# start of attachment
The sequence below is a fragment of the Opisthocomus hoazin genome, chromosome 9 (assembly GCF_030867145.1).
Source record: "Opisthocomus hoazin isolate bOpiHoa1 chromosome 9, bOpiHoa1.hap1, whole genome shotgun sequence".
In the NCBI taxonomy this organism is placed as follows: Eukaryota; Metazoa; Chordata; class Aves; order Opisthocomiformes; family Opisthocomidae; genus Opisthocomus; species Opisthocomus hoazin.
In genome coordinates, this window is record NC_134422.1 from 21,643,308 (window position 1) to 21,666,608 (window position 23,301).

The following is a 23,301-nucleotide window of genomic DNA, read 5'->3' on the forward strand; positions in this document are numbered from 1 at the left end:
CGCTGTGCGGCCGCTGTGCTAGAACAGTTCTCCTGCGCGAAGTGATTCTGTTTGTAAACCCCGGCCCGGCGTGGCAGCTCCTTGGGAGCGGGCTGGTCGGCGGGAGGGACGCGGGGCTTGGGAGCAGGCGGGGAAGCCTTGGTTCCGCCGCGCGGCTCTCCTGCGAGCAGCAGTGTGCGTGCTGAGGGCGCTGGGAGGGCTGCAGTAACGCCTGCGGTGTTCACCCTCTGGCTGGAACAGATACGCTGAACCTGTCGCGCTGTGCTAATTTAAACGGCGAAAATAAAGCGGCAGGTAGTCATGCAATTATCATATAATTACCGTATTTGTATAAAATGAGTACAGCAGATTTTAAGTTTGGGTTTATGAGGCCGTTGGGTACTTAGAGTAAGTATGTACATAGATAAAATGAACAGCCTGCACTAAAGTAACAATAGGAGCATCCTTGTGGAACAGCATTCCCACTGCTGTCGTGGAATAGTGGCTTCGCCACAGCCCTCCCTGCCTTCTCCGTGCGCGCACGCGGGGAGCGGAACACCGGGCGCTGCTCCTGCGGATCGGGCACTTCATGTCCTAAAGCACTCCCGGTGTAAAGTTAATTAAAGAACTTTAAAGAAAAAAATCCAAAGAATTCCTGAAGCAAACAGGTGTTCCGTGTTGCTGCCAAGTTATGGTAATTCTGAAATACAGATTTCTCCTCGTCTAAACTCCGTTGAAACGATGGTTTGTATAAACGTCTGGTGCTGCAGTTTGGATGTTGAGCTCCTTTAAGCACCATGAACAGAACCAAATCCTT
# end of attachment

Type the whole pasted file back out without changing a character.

The sequence below is a fragment of the Opisthocomus hoazin genome, chromosome 9 (assembly GCF_030867145.1).
Source record: "Opisthocomus hoazin isolate bOpiHoa1 chromosome 9, bOpiHoa1.hap1, whole genome shotgun sequence".
In the NCBI taxonomy this organism is placed as follows: Eukaryota; Metazoa; Chordata; class Aves; order Opisthocomiformes; family Opisthocomidae; genus Opisthocomus; species Opisthocomus hoazin.
In genome coordinates, this window is record NC_134422.1 from 21,643,308 (window position 1) to 21,666,608 (window position 23,301).

The following is a 23,301-nucleotide window of genomic DNA, read 5'->3' on the forward strand; positions in this document are numbered from 1 at the left end:
CGCTGTGCGGCCGCTGTGCTAGAACAGTTCTCCTGCGCGAAGTGATTCTGTTTGTAAACCCCGGCCCGGCGTGGCAGCTCCTTGGGAGCGGGCTGGTCGGCGGGAGGGACGCGGGGCTTGGGAGCAGGCGGGGAAGCCTTGGTTCCGCCGCGCGGCTCTCCTGCGAGCAGCAGTGTGCGTGCTGAGGGCGCTGGGAGGGCTGCAGTAACGCCTGCGGTGTTCACCCTCTGGCTGGAACAGATACGCTGAACCTGTCGCGCTGTGCTAATTTAAACGGCGAAAATAAAGCGGCAGGTAGTCATGCAATTATCATATAATTACCGTATTTGTATAAAATGAGTACAGCAGATTTTAAGTTTGGGTTTATGAGGCCGTTGGGTACTTAGAGTAAGTATGTACATAGATAAAATGAACAGCCTGCACTAAAGTAACAATAGGAGCATCCTTGTGGAACAGCATTCCCACTGCTGTCGTGGAATAGTGGCTTCGCCACAGCCCTCCCTGCCTTCTCCGTGCGCGCACGCGGGGAGCGGAACACCGGGCGCTGCTCCTGCGGATCGGGCACTTCATGTCCTAAAGCACTCCCGGTGTAAAGTTAATTAAAGAACTTTAAAGAAAAAAATCCAAAGAATTCCTGAAGCAAACAGGTGTTCCGTGTTGCTGCCAAGTTATGGTAATTCTGAAATACAGATTTCTCCTCGTCTAAACTCCGTTGAAACGATGGTTTGTATAAACGTCTGGTGCTGCAGTTTGGATGTTGAGCTCCTTTAAGCACCATGAACAGAACCAAATCCTT